What about having no say in the rules?
When the EU adopts a measure that is relevant to the single market, Norway, Iceland and Liechtenstein have to bring it into their domestic laws.
The three countries do not get seats in the European Parliament, membership of the European Council or the right to appoint a commissioner, but they do have some influence over legislation.
At the early stages they sit on committees at the European Commission, and they are entitled to submit comments on upcoming legislation.
At a later stage, they can challenge a new law relating to the single market via the EEA Joint Committee, which includes representatives of the EU as well as the three countries.
Through that body, they may secure exemptions from new laws and regulations.
Could freedom of movement be restricted?
EFTA members have to follow the four freedoms of the single market – freedom of movement of goods, services, capital and people.
That means people from across the EU are free to live and work in EFTA countries, and people from EFTA countries can live and work across the EU.
But the MPs promoting Common Market 2.0 have suggested that EFTA rules could allow freedom of movement to be restricted.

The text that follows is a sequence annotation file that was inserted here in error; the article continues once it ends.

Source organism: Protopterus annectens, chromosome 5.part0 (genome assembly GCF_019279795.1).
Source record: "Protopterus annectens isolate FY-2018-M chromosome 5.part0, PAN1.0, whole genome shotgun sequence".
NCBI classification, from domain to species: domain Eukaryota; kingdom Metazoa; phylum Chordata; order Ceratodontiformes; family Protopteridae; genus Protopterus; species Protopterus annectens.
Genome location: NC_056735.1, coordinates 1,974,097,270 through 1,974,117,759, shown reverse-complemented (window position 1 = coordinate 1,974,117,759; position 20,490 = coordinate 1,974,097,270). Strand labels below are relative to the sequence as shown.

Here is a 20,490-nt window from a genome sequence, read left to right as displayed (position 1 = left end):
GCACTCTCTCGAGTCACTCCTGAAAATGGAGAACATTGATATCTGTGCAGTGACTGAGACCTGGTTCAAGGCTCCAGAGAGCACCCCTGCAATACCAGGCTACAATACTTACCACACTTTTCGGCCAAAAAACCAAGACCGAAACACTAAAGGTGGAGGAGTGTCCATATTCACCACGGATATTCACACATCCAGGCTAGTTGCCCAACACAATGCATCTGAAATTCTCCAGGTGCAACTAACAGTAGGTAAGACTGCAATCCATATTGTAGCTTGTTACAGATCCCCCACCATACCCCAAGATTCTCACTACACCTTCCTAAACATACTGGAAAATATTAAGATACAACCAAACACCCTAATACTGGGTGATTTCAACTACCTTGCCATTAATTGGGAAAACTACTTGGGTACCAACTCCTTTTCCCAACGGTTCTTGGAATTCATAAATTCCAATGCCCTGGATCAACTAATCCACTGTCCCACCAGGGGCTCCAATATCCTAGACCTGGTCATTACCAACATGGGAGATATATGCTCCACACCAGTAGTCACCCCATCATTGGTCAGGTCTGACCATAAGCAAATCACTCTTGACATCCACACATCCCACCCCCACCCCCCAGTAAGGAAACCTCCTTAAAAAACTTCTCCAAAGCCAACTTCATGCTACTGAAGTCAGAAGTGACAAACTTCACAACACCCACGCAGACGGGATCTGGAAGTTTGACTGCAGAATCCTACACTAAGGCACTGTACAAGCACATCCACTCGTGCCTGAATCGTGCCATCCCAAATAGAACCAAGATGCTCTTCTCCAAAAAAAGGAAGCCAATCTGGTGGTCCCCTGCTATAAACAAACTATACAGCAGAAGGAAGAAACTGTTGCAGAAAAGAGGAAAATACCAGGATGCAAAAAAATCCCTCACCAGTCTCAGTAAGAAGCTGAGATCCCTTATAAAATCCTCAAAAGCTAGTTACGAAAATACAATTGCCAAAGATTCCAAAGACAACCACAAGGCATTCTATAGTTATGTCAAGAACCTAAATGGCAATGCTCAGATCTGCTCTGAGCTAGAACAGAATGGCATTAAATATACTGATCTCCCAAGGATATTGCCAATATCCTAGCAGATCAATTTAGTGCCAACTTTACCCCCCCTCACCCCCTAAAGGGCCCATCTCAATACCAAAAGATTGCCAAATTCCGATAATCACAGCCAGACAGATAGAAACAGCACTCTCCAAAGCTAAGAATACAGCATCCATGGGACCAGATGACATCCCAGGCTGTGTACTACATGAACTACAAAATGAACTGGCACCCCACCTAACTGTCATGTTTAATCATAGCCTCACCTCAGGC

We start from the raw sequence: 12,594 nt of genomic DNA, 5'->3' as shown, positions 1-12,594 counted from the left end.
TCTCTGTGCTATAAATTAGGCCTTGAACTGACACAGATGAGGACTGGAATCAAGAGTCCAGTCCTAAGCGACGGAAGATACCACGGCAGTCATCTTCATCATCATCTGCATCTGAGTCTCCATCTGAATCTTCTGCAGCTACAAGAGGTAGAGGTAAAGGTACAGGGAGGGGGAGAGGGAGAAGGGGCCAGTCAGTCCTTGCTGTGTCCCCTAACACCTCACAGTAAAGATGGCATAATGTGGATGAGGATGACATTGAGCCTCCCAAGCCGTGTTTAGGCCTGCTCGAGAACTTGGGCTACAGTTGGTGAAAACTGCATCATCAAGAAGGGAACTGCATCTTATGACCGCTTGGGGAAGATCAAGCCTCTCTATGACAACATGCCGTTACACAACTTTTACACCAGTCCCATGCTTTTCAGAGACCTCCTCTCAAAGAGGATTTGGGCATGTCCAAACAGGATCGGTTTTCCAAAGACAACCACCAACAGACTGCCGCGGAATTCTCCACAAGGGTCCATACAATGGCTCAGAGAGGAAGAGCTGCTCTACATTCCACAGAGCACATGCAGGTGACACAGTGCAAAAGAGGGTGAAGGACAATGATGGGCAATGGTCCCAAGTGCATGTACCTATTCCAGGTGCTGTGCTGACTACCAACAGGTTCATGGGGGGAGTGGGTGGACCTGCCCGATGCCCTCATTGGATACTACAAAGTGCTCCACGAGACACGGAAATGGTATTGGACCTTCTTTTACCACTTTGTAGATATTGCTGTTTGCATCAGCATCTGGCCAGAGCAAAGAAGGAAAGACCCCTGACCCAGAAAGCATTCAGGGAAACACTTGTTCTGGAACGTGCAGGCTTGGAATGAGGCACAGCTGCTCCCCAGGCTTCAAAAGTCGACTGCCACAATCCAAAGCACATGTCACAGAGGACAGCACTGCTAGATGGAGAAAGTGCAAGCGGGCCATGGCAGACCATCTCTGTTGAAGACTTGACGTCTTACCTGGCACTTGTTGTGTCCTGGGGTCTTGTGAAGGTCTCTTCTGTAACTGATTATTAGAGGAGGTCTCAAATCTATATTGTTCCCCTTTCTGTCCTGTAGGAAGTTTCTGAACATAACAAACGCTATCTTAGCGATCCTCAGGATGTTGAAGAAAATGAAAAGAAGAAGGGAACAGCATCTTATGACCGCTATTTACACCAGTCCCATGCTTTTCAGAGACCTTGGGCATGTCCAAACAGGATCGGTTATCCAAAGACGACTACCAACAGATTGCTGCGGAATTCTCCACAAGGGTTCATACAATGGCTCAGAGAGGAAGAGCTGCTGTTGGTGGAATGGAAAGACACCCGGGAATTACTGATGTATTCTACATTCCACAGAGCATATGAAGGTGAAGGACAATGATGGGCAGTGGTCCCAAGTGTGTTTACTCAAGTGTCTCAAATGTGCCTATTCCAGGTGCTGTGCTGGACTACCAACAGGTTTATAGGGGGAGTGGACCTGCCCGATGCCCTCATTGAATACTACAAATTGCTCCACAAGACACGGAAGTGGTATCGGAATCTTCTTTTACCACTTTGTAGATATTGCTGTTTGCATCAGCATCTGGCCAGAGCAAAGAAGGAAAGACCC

“We would have critical new powers that we would unilaterally be able to bring in if we needed to, if a new country joined the EU, for example,” Labour MP Lucy Powell told BBC News.
But imposing restrictions on migrants from new EU member states is not a new power. All the existing EU states apart from the UK and Ireland temporarily imposed restrictions on the right to work for citizens of the eight countries that joined the bloc in 2004: the Czech Republic, Estonia, Hungary, Latvia, Lithuania, Poland, Slovakia and Slovenia.
The UK did the same to Romania and Bulgaria in 2007.
Ms Powell’s claim is based on Article 112-114 of the EEA Agreement, which says countries can take unilateral action if they are facing “serious economic, societal or environmental difficulties”.
The measures have to be taken in consultation with other EEA members, and reviewed every three months.
The only EEA country that has managed to use this is Liechtenstein, which was allowed a restriction on freedom of movement based on it being a very small country, with a population that would only fill about half of Manchester United’s Old Trafford stadium.
There is considerable doubt that a country with the size, population and economy of the UK would be able to do the same thing.
What about the European Court of Justice?
Clearly, European Court of Justice (ECJ) rulings on single market matters would still be relevant to the UK, but the court would no longer have direct powers to rule on matters of European law arising in the UK.
Instead, such issues would be heard by the EFTA Court, which has a judge from each of the member countries, so currently it has three judges and presumably if the UK were to join EFTA it would also get to nominate a judge.
The EFTA Court tends to follow ECJ rulings closely.
Also, its rulings are not legally binding on the member states, unlike the ECJ’s.